The province is also the main area of activity for the Singapore-based Nusantara Development Initiatives (NDI), a group established in October 2008 by members of the Indonesian Student Association of Singapore.
Today, NDI consists of more than 20 volunteers, mostly from Indonesia and Singapore, with members also coming from Malaysia, the Philippines and India. Some of the members are in full-time employment, while the rest are students in universities in Singapore.
NDI started its latest project, called Project Light: 1, in July last year to provide affordable solar-powered lamps to rural areas with little or no access to electricity, places where residents otherwise rely on dangerous and dirty kerosene lanterns to light their homes at night.
“We didn’t want to do a typical youth volunteer project where there is no measure of success,” said Fairoz Ahmad, an NDI advisor. “So eventually we settled on the idea of providing some sort of sustainable solution to the problem of light.”
After doing some research, NDI found there were several products in the market catering to the rural poor, including the solar-powered Kiran lamp, produced by D.Light, a US social enterprise.
The lamp was deemed the best and most cost-effective solution available. The price of one lamp ranges from Rp 150,000 to Rp 165,000 ($17 to $19). The lamps use LED technology, which consumes 90 percent less power than a traditional incandescent light.
“The lamps have already been distributed in Africa and India, so we bought a small batch for an initial trial in a small village in Indonesia,” Fairoz said.
It was not easy to decide on a suitable place for the project, he added, since there were so many rural areas in Indonesia that could benefit.
“It took us about six months to decide,” Fairoz said. “In the end, we shortlisted about four places before choosing Riau. In terms of access, it is the closest [to Singapore], which means lower traveling costs. And since we continually make short visits to oversee the project, we had to choose a place that was accessible.”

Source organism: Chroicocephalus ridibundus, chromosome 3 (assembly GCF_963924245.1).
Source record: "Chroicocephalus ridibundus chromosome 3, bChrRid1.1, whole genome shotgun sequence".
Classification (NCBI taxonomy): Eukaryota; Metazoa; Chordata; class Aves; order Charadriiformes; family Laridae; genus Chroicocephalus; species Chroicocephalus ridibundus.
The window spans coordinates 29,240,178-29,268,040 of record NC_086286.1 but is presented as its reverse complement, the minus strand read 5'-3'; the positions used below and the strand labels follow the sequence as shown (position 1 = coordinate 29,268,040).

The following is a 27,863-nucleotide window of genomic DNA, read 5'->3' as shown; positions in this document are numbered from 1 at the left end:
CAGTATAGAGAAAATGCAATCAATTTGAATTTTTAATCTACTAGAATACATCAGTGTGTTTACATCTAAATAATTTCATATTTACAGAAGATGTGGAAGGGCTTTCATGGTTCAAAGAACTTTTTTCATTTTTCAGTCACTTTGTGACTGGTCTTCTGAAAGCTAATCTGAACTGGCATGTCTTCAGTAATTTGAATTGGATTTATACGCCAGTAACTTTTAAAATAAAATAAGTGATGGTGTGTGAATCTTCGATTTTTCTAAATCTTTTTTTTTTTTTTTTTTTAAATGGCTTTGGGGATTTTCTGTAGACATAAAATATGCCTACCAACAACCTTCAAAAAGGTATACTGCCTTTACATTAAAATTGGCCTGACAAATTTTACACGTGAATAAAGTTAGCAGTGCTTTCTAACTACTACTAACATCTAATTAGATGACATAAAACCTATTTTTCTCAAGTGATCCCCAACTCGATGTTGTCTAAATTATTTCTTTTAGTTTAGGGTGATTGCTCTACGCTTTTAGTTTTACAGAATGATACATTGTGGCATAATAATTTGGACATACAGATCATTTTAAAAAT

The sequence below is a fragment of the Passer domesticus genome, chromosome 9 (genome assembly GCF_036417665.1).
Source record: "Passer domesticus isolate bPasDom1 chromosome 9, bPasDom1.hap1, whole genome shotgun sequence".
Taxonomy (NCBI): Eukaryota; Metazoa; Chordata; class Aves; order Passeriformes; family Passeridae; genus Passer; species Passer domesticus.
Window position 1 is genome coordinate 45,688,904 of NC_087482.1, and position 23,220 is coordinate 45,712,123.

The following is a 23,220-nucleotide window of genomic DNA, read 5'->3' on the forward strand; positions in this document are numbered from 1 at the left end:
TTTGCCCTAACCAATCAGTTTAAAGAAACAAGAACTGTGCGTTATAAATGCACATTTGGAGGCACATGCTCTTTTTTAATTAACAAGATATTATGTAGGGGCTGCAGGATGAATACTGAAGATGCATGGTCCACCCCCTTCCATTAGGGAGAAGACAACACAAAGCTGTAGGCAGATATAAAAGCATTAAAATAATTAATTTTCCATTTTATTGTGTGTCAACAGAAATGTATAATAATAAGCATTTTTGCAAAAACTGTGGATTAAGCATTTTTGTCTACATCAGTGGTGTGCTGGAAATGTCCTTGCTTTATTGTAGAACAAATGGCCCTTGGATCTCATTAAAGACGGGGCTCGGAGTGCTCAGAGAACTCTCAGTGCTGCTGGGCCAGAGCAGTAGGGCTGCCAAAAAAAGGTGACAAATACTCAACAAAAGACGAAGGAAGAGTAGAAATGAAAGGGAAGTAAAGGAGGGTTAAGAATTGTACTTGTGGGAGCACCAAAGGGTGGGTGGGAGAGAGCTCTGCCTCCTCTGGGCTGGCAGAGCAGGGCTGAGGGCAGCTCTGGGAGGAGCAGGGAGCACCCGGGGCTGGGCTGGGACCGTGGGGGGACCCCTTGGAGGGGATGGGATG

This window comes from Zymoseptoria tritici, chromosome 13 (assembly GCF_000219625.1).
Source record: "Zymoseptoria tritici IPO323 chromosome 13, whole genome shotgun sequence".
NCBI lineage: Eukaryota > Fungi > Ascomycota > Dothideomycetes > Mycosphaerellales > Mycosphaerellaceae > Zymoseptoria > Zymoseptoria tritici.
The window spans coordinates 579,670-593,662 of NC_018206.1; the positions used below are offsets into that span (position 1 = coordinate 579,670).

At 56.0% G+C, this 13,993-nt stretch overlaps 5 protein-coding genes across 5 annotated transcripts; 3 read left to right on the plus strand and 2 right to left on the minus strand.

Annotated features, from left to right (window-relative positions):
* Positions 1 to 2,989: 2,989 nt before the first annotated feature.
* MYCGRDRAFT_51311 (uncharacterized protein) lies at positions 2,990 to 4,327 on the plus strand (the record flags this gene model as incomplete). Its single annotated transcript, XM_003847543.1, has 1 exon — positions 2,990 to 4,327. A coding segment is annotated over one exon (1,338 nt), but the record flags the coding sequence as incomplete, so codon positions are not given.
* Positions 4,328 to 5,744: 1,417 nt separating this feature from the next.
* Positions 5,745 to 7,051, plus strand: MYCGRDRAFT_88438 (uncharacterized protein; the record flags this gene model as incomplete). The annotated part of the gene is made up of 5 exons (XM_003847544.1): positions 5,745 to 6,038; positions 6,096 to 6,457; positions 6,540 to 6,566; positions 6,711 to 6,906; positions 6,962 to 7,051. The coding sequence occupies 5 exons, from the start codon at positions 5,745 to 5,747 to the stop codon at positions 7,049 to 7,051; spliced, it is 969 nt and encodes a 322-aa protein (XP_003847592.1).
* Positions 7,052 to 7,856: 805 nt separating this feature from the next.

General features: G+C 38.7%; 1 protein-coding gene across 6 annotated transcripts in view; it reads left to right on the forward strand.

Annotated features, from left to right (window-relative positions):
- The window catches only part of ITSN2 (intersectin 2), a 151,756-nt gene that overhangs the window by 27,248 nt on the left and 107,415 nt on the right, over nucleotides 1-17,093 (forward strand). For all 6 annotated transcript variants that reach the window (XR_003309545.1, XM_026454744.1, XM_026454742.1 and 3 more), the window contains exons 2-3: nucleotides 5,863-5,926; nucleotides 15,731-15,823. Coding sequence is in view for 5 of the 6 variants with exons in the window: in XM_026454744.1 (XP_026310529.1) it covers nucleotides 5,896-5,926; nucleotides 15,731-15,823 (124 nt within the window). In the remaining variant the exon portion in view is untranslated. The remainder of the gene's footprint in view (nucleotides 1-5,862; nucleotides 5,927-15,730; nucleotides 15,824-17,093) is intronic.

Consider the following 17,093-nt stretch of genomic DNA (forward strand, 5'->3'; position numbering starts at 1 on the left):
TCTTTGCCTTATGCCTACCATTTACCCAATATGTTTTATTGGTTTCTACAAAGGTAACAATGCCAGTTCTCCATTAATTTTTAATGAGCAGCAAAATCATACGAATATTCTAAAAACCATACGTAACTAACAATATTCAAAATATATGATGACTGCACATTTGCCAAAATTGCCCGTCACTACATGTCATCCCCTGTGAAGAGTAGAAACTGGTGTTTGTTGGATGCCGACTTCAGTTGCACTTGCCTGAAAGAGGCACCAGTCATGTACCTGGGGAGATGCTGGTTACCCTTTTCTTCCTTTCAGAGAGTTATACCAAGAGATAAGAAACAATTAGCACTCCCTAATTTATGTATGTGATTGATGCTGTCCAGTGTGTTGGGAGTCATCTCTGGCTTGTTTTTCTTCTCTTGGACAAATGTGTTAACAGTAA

The team members themselves were surprised to see the results they achieved in only a short period of time.
“As it turns out, [the lamps] were very well-received during the trial, so we continued from the first batch until now, with almost 200 lamps on the Riau Islands,” Fairoz said.
“We thought the villagers would be really attached to their kerosine lamps,” said Gloria Arlini, another NDI advisor. “We expected it to take some time to change their minds, but they really took to the more sustainable solution.”
During the first phase of Project Light, team members traveled to Riau multiple times to introduce the lamps to the villagers and to test their response — which was very positive.
Even though some of the villagers seemed to be a little suspicious at first, they eventually warmed to the NDI team, after seeing members return to the area.
“We lent the lamps to some of the households, so they could try out the product first,” said Goh Guan Qun, a NDI volunteer. “Then we invited them to join a discussion where they gave us their feedback.”
Over the past year, more than 260 families across the Riau Islands have already benefited from the lamps.